Even with this week’s approved rate increases for customers of Appalachian Power and Wheeling Power, one company executive maintains thousands of
are still getting good prices for electricity.
“Before people rush to judgment about how the company is run or what we do or think that they can do it better, they really (need to) look at the underlying costs of providing electricity because this is no longer a declining cost business,” said Charles Patton, Appalachian Power’s president and chief operating officer.
The initial hike, set to take effect immediately, will be 11.8 percent. Once fully implemented, the increases will add up to $19.50 more each month for average customers.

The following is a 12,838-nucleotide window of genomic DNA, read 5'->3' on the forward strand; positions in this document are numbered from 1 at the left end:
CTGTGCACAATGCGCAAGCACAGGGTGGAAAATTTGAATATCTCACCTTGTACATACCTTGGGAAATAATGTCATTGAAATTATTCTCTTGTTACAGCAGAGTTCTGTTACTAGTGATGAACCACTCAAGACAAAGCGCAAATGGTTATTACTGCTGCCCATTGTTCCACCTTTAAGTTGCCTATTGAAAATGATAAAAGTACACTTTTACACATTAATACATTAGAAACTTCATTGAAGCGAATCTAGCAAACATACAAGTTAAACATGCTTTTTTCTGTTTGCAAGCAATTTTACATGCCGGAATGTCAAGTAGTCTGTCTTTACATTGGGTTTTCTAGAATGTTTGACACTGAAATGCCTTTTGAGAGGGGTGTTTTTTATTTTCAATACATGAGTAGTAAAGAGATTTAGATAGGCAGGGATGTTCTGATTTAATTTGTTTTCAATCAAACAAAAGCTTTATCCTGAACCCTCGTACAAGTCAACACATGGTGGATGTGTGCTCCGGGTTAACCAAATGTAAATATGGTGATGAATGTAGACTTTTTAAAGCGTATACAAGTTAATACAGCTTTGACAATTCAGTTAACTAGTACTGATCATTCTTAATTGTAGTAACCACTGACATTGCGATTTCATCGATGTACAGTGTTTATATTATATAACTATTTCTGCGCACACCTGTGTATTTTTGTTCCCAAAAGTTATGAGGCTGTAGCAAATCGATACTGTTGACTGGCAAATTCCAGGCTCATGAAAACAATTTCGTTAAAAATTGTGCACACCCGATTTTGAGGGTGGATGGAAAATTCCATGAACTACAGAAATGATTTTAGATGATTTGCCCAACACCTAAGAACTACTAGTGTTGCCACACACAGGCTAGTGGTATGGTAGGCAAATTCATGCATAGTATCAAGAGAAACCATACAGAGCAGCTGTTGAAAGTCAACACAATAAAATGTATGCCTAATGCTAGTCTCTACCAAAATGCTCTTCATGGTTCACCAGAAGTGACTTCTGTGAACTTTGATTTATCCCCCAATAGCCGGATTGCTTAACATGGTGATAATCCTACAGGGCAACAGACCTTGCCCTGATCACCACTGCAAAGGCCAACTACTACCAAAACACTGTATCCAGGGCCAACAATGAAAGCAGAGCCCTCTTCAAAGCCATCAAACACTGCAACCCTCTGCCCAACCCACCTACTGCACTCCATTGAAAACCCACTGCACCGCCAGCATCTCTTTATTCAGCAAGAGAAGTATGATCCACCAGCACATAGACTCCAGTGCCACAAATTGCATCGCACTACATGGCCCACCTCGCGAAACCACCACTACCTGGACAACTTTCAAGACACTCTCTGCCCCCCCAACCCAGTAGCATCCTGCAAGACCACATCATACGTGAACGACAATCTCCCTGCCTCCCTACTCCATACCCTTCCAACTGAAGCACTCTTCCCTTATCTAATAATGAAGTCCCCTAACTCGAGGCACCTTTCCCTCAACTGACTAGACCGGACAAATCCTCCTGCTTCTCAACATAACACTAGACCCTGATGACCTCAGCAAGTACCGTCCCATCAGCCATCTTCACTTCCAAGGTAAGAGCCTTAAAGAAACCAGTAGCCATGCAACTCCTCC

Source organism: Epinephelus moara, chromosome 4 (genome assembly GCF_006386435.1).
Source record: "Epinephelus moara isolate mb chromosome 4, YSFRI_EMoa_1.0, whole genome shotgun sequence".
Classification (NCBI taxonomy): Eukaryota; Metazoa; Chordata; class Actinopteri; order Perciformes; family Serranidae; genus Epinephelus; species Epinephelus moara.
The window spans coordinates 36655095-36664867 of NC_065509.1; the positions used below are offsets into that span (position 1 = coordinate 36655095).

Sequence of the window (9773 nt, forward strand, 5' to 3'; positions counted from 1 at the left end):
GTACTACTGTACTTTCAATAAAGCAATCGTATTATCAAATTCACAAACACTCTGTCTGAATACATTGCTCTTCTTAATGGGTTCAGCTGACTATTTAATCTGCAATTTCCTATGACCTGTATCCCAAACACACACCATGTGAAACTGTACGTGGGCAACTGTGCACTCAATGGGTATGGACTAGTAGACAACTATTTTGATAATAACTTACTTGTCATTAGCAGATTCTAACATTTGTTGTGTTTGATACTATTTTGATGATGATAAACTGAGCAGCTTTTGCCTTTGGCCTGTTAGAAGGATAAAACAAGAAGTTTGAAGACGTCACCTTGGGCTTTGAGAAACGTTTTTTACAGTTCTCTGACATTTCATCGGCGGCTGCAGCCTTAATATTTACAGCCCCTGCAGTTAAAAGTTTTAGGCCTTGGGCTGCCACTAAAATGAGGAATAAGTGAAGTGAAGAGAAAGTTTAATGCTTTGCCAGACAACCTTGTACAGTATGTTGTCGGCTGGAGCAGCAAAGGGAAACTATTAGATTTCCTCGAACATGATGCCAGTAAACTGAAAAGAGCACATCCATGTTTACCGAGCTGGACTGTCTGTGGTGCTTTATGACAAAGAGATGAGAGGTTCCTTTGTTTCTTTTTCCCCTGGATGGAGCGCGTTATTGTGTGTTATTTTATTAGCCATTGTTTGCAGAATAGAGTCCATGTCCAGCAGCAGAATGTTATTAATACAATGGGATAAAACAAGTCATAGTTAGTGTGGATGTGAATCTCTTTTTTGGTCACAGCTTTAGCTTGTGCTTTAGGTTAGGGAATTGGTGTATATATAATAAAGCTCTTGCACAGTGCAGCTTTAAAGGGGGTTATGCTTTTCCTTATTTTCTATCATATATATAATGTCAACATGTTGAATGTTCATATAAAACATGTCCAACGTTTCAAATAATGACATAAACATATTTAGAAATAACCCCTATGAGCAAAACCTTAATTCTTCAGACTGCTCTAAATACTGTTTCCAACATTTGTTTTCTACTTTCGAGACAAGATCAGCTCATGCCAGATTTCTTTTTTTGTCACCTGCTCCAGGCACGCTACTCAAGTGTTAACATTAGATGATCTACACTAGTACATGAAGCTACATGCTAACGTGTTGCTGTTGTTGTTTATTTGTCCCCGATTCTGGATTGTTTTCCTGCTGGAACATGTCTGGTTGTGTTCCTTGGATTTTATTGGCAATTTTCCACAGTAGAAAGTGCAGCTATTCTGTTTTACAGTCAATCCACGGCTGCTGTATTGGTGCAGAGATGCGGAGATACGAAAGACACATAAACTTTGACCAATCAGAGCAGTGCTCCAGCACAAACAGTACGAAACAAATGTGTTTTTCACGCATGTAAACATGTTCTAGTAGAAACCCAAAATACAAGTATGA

Such costs are paid in a largely rural state that, Patton said, poses unique problems for the power system.
The company’s original proposal was for an additional $226 million.
The $123 million rate increase the state Public Service Commission approved Tuesday for both Appalachian Power and Wheeling Power included $79 million in base rate increases for infrastructure improvements throughout the system along with $44.5 million in surcharges to fund a new vegetation management program.
There are different increase percentages for customer classifications, meaning commercial and industrial customers will not see hikes as high as 16.1 percent.
Appalachian Power last saw a rate increase in 2011, prior to the devastating storms of 2012 in the forms of the June derecho and October’s Superstorm Sandy.
Together, Wheeling Power and Appalachian Power, both American Electric Power subsidiaries, serve 24